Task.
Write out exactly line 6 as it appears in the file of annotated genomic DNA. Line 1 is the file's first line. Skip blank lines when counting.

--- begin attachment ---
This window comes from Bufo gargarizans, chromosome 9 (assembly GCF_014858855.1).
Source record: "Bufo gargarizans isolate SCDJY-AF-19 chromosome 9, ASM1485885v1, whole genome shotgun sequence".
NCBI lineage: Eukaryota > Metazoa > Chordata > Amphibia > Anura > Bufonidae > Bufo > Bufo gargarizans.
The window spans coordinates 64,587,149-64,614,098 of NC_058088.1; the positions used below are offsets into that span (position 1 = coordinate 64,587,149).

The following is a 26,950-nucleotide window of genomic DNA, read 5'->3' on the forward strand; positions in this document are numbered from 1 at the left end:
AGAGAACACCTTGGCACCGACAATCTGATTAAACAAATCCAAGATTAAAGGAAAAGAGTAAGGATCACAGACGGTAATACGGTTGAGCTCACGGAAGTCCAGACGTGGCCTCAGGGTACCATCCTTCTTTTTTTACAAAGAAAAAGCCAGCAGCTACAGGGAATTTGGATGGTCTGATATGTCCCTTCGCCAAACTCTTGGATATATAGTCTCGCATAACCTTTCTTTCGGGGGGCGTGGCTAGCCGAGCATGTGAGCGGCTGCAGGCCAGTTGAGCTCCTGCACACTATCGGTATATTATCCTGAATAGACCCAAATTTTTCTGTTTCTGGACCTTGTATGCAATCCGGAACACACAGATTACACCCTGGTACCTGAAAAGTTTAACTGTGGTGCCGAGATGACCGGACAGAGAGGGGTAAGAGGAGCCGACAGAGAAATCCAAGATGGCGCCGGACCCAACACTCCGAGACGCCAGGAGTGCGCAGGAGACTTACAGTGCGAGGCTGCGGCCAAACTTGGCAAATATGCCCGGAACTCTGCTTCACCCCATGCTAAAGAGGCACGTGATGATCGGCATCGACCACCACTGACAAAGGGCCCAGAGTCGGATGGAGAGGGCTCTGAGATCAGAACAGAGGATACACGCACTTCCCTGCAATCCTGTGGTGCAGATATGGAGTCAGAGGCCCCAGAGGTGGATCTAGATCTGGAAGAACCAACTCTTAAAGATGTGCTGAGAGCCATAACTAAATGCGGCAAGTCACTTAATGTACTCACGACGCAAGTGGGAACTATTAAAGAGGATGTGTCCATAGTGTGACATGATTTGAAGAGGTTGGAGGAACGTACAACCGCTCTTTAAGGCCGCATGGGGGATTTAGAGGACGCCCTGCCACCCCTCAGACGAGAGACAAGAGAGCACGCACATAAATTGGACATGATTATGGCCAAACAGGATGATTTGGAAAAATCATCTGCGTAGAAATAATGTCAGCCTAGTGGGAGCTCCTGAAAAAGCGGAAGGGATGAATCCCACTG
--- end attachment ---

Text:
AGAGAACACCTTGGCACCGACAATCTGATTAAACAAATCCAAGATTAAAGGAAAAGAGTAAGGATCACAGACGGTAATACGGTTGAGCTCACGGAAGTCCAGACGTGGCCTCAGGGTACCATCCTTCTTTTTTTACAAAGAAAAAGCCAGCAGCTACAGGGAATTTGGATGGTCTGATATGTCCCTTCGCCAAACTCTTGGATATATAGTCTCGCATAACCTTTCTTTCGGGGGGCGTGGCTAGCCGAGCATGTGAGCGGCTGCAGGCCAGTTGAGCTCCTGCACACTATCGGTATATTATCCTGAATAGACCCAAATTTTTCTGTTTCTGGACCTTGTATGCAATCCGGAACACACAGATTACACCCTGGTACCTGAAAAGTTTAACTGTGGTGCCGAGATGACCGGACAGAGAGGGGTAAGAGGAGCCGACAGAGAAATCCAAGATGGCGCCGGACCCAACACTCCGAGACGCCAGGAGTGCGCAGGAGACTTACAGTGCGAGGCTGCGGCCAAACTTGGCAAATATGCCCGGAACTCTGCTTCACCCCATGCTAAAGAGGCACGTGATGATCGGCATCGACCACCACTGACAAAGGGCCCAGAGTCGGATGGAGAGGGCTCTGAGATCAGAACAGAGGATACACGCACTTCCCTGCAATCCTGTGGTGCAGATATGGAGTCAGAGGCCCCAGAGGTGGATCTAGATCTGGAAGAACCAACTCTTAAAGATGTGCTGAGAGCCATAACTAAATGCGGCAAGTCACTTAATGTACTCACGACGCAAGTGGGAACTATTAAAGAGGATGTGTCCATAGTGTGACATGATTTGAAGAGGTTGGAGGAACGTACAACCGCTCTTTAAGGCCGCATGGGGGATTTAGAGGACGCCCTGCCACCCCTCAGACGAGAGACAAGAGAGCACGCACATAAATTGGACATGATTATGGCCAAACAGGATGATTTGGAAAAATCATCTGCGTAGAAATAATGTCAGCCTAGTGGGAGCTCCTGAAAAAGCGGAAGGGATGAATCCCACTG